Utah forward Kyle Kuzma, left, jokes with forward Jordan Loveridge during practice for a first-round men's college basketball game Wednesday, March 16, 2016, in the NCAA Tournament in Denver. Utah faces Fresno State on Thursday. (AP Photo/David Zalubowski
David Zalubowski
March 16, 2016

DENVER (AP) The snowcapped Rockies aren't the only mountains in Colorado this week.

Some of the biggest big men in college basketball are gathered in Denver for the NCAA's Midwest Regional at the Pepsi Center.

Gonzaga's Domantas Sabonis, Purdue's A.J. Hammons and his backup, Isaac Haas are here. So is Utah sophomore Jakob Poeltl, the one with potentially the highest ceiling.

The Pac-12 player of the year who averages 17.6 points and 9.1 rebounds and is viewed as a surefire NBA lottery pick this summer.

Poeltl insisted Wednesday that he hadn't noticed all the big men around him because his head is down. He said he's focused squarely on Fresno State, Utah's opponent Thursday when the Utes (26-8) return to the NCAA Tournament after reaching the Sweet 16 a year ago.

''To be honest, I haven't even noticed that,'' said Poeltl, a 7-footer from Vienna, Austria. ''I guess there are a number of talented big men on this side of the bracket. But right now we are worried about Fresno State. If it ever comes to a matchup against one of those, I'll be happy to take the challenge.''

And while he may sky over the 14th-seeded Bulldogs, he won't overlook them.

Poeltl said he expects plenty of double teams Thursday just like he's seen from so many opponents that don't have a big man who can match up with him.

''We're going to defend him by committee,'' confirmed Fresno State coach Rodney Terry, who hopes to ''do a great job on his supporting cast.''

Bulldogs guard Julien Lewis thinks the best solution is to run him ragged.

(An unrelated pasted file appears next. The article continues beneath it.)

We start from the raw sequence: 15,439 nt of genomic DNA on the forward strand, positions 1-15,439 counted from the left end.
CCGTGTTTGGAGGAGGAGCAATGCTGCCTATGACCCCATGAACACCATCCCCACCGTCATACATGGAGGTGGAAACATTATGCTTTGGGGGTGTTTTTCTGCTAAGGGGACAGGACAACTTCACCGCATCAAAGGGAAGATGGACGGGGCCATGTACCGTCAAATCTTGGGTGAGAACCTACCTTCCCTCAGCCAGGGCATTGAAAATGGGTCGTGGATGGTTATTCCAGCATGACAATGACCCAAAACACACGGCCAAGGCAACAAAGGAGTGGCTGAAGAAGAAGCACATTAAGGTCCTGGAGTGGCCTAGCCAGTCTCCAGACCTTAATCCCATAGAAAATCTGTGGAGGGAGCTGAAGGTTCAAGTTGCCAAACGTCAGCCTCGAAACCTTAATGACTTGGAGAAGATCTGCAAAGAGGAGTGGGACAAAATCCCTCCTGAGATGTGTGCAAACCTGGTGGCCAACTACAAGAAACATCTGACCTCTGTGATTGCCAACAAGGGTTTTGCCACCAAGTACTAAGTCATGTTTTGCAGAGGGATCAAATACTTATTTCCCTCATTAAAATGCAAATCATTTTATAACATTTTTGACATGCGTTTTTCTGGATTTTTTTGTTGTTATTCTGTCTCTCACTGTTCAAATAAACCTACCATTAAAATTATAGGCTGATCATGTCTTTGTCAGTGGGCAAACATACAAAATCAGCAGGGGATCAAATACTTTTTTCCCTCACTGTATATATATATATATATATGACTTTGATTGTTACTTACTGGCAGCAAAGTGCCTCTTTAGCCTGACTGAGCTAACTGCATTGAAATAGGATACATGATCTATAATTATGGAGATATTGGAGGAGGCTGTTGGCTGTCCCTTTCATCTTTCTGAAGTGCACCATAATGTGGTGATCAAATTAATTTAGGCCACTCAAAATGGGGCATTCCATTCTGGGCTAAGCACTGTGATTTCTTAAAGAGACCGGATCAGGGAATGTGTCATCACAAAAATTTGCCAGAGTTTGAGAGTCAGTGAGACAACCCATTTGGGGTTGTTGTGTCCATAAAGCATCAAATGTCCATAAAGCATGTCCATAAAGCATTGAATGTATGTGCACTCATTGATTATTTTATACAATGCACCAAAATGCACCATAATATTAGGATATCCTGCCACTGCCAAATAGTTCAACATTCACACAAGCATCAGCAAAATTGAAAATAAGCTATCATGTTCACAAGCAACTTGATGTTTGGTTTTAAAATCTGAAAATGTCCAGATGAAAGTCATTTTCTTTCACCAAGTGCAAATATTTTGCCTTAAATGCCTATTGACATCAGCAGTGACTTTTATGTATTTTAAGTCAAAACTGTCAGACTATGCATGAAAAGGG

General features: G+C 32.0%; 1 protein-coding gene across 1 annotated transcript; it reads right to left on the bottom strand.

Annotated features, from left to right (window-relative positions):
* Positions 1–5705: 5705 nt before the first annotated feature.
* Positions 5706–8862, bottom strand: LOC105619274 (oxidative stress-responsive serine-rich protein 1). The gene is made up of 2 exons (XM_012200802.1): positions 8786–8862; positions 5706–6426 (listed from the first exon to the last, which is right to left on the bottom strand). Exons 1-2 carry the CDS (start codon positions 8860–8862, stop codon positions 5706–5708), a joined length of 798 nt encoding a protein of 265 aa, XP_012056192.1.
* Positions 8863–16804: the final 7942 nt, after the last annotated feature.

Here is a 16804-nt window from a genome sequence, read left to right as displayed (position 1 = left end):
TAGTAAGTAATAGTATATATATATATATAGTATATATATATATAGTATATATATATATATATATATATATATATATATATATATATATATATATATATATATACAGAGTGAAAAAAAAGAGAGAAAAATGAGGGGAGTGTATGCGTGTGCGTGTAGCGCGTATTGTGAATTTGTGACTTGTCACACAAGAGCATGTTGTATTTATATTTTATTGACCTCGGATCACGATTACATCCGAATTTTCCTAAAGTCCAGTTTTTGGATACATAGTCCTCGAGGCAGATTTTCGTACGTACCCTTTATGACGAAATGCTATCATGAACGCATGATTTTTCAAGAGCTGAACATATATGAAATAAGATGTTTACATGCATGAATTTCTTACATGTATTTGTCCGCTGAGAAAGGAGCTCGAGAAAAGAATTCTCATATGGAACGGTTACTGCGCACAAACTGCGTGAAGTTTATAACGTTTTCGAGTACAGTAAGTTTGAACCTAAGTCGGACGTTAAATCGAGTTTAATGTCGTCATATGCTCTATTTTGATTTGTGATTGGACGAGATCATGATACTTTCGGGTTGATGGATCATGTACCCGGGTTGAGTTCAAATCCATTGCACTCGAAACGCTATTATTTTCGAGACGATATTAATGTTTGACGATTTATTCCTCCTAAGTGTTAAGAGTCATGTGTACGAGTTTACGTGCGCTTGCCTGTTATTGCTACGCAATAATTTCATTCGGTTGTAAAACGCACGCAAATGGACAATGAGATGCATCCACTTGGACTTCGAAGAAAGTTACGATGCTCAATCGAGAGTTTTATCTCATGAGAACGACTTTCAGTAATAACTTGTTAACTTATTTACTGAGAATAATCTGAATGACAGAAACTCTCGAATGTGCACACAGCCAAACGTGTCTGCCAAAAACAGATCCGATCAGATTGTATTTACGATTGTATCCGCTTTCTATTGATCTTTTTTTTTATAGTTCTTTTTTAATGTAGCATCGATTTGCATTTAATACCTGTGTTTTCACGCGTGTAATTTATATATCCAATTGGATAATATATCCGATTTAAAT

''I think we should just run. Just run, get out in transition to make them keep pace with the fast pace of play we play,'' Lewis offered.

Utah coach Larry Krystkowiak had to go old school in teaching a traditional center when he landed Poeltl from Austria.

''You know, it's a lost art. There are fewer and fewer throwback centers,'' Krystkowiak said. ''With that, we're losing some of the skill. We're throwing the ball into the post. Just the simple skill of feeding the post. A lot of kids grow up and they've never had to throw it to anybody in the post: `What do you mean throw it to the big guy?'''

Poeltl's improvement from a year ago is probably most evident at the foul line, where he's improved from 44 percent to 66 percent.

''It's been huge,'' Krystkowiak said. ''I know I feel good about it, but I think Jakob feels good about it.

''A lot of his post moves a year ago were fast, off-balance. I think he's always been such an agile big guy, regardless who has been behind him, he's always tried to out-quick them. I think subconsciously could be because he wasn't a very good free-throw shooter.''

Now, he's slowed down, gotten stronger and is a bigger threat in the post and at the line, where he has confidence he can knock down his shots.

''We shot a ton of free throws today in practice,'' Krystkowiak said. ''These games will come down to some little things. As silly as it sounds, the free throw is going to be a big part of it. It's comforting to know he can make three out of four.''

Other things to keep an eye on Thursday:

MIRROR IMAGE: The Utes are comparing the Bulldogs to the Oregon Ducks, who walloped them 88-57 in the Pac-12 tournament title game.

''They have a lot of athletes. They have a lot of good players,'' senior guard Brandon Taylor said. ''They try to run you. They try to speed you up, a lot like Oregon's pace.''

Fresno State hung tough with the Ducks back in November, losing at Oregon 78-73.

TEAM EFFORT: The Bulldogs feature the Mountain West's player of the year in senior guard Marvelle Harris, who averaged 20.6 points and is the leading scorer in Fresno State history.

''We have to guard him as a team,'' Poeltl said.

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AP College Basketball Website: www.collegebasketball.ap.org Follow Stapleton at: http://twitter.com/arniestapleton

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